Australia's Relative Decline; The Distribution and Production of Talent
Russell Degnan

When I started gathering these statistics the aim was to put together a post on the difficulties of associate cricket. That will now be part three. Australia's recent, somewhat lamentable, performances have allowed me to retool and add to them to create a broader picture of how talent appears from a playing base, how it improves and declines with age, and the challenges in creating a competitive environment for much smaller teams.

Australia's challenges against England and before that India and South Africa need to be kept in perspective. They are still rated as an above average test team - let alone amongst the ICC's 106 cricket nations; they are the most successful, the equal oldest test team, the second or third richest in annual income, the third largest test team in gross domestic product - one of the best indicators of sporting excellence. The total playing base is 800,000 plus, of which around 500,000 play in club competitions, equal with England and South Africa.

There are good reasons to think Australia aren't adequately developing their talent - on which I will try and show in part two - but these are persistent problems, and problems not unique to Australia: talent must be spotted from within a large pool and this is very difficult; it must be kept in the game while it develops, which in the modern world means paying under-performing youth; and selecting the right players based on a handful of data points means talent and temperament spotting is often as important as analysis and results. The rejoinder that these weren't problems ten years ago is false; they were, but when you have Warne, McGrath, Ponting and Gilchrist, it doesn't matter if selectors choose a batsman with a career average of 35 over one of 45 for several years. The team is starting 100 runs ahead of average. That is not the case when a team is at its normal level.

Likewise, the current Australian team is not that dissimilar to the one that played in 1989. That team had recently, and continued to be until 1993, dismantled by the West Indies. It was youthful, and where it wasn't - Border aside - it wasn't performing terribly well. But it came up against an English side that only beat Sri Lanka and a terrible Australia over a 4 year period. A team most of the Australian batsmen of the era averaged 5-10 runs more than their career average against. That's the luck of the draw, but it is worth remembering.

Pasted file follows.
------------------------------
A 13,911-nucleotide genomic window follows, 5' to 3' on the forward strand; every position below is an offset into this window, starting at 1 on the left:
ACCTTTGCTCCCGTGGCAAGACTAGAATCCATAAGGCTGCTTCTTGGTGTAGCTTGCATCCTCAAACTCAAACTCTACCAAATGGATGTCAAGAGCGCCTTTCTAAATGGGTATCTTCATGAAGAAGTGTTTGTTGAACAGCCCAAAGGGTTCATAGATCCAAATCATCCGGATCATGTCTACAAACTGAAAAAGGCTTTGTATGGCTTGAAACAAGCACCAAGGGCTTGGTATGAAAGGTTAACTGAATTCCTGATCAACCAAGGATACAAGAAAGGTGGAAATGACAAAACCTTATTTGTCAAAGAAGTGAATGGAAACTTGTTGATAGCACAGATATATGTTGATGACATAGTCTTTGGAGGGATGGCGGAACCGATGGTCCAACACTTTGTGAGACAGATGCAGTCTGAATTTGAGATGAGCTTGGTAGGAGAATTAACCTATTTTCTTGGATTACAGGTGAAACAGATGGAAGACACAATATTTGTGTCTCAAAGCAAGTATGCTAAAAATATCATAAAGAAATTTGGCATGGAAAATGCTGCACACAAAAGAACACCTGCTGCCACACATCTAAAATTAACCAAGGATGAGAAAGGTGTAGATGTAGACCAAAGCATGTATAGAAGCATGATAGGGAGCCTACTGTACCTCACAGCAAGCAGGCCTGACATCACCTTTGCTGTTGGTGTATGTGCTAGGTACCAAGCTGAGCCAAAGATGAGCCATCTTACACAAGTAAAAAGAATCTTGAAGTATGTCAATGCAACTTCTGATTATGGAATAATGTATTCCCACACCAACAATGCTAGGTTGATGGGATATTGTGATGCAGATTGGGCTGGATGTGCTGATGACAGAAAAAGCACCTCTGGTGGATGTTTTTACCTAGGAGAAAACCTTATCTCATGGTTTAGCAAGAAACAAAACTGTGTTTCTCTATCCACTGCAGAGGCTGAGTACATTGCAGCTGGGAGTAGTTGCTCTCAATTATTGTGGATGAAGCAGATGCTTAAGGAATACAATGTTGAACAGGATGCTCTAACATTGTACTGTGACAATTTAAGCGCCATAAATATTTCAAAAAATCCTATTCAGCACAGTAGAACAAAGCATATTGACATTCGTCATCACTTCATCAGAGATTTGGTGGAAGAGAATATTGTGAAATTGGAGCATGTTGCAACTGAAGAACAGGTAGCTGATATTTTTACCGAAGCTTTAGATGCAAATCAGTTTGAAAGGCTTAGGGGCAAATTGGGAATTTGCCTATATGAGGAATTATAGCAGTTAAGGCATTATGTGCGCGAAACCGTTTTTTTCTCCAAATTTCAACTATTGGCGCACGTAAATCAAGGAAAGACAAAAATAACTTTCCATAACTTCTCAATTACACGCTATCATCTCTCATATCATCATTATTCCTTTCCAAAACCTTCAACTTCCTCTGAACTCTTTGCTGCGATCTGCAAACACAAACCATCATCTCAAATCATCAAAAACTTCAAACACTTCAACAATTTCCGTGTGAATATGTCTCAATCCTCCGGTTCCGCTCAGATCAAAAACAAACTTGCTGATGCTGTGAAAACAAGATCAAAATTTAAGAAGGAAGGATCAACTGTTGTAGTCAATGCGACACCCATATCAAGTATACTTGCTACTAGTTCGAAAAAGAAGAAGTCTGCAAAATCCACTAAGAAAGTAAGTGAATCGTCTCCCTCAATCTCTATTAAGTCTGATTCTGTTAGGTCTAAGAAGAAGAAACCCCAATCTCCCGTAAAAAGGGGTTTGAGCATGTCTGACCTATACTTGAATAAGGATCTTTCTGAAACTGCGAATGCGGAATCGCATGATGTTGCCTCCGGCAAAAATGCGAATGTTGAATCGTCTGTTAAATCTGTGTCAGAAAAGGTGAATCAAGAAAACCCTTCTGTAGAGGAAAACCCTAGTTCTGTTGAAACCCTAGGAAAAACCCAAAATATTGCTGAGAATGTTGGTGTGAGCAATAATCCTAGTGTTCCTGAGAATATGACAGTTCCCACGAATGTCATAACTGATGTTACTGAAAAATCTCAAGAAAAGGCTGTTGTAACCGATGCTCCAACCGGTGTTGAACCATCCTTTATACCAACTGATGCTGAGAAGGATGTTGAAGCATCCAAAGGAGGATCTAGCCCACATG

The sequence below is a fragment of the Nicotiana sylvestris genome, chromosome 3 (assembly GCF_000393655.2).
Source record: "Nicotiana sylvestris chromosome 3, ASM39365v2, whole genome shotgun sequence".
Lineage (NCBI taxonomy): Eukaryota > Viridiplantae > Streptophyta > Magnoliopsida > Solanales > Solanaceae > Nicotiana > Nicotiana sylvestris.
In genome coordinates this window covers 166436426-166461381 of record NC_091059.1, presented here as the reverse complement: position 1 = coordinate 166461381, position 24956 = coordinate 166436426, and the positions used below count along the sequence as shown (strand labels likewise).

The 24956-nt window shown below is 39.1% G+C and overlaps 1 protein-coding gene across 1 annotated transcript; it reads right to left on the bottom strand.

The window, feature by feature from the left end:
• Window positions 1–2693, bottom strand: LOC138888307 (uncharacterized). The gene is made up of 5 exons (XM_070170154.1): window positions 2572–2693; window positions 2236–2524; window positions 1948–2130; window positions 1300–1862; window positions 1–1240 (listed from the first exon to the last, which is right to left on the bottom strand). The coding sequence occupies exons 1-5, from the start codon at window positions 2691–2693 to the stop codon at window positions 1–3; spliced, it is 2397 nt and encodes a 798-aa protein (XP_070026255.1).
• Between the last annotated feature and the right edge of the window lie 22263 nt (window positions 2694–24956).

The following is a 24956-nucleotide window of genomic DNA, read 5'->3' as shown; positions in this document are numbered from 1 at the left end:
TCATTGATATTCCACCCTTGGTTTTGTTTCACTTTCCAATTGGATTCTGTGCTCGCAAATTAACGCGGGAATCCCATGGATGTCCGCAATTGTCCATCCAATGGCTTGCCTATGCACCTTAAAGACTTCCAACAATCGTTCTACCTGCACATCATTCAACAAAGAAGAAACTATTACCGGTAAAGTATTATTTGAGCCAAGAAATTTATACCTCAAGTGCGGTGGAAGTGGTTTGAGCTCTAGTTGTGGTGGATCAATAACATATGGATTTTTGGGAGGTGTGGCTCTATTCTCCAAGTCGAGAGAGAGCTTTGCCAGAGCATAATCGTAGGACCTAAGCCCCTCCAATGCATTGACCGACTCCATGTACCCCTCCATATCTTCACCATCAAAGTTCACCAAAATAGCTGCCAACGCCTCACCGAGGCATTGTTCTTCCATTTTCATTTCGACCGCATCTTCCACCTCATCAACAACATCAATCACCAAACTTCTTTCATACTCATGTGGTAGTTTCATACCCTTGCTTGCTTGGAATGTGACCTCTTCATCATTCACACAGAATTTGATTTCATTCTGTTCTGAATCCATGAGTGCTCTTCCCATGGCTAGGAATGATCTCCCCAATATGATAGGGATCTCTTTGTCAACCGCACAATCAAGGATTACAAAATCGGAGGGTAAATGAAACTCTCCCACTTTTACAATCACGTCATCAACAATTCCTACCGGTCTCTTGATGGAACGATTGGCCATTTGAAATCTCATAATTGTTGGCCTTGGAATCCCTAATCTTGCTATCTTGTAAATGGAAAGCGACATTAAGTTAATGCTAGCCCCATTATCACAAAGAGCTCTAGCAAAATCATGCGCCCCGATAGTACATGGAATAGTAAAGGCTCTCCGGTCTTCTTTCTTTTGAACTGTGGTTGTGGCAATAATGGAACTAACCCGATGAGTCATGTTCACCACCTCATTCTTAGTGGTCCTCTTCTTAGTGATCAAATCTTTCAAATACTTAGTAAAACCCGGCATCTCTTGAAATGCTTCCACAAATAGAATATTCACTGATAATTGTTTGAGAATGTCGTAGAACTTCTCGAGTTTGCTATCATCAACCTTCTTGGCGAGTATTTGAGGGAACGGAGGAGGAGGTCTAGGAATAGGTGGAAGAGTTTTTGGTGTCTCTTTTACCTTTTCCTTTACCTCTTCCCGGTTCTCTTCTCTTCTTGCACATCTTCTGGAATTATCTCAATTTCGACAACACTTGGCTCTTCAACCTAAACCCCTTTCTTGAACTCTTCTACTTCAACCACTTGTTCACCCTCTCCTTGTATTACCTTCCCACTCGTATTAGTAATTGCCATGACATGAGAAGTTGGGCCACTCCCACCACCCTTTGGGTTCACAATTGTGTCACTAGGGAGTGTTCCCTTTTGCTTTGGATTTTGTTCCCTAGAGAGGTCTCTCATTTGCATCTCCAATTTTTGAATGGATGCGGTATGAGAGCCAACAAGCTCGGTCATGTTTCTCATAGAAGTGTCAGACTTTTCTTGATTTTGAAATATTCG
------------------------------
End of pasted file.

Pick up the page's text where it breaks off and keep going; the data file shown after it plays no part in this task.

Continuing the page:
Australia can't be great all the time. They draw on the far-end of the talent curve, (hopefully) picking the best six batsmen available, and then (hopefully) they perform near to or above their talent. Over the course of test history Australia's population has increased, as have several comparable nations. For the purposes of this exercise I'll compare New Zealand, a nation with roughly a fifth the number of cricketers as Australia, and therefore (at least in theory) they will have a fifth the number of batsmen at each elite level - meaning they'll select a lot of weaker batsmen.

In order to create blocks with sufficient number of data points, I've looked at performance by batting position, not individuals, split into three year blocks. I'll also be looking at the reciprocal of the average - more easily understood as the probability a batsman makes another run before being dismissed - because it better fits a normal curve. Below is the graph of Australia's talent distribution, for batting (bowling is much harder to analyse by position) dating back to the 1920s - when overall averages leveled out to approximately the current level.

The spread was much larger before the war, mostly because of fewer games being played, but the average is broadly consistent: 39.5

The current period is unusual in having two positions in the bottom 5% of historical performances and one in the top (number five, needless to say) but a t-test isn't significant at the 5% level. In fact only four lineups are: the invincibles of 1947-1949 (well above), the mostly all-rounders Laker-bait of 1956-58 (well below), the WSC years of 1977 (below) and 2001-03 (above). Expecting the present lineup to be anywhere near the last of those is crazy, and matches previously weak teams (the mid-80s) or weaker sides playing strong English sides (the 1950s).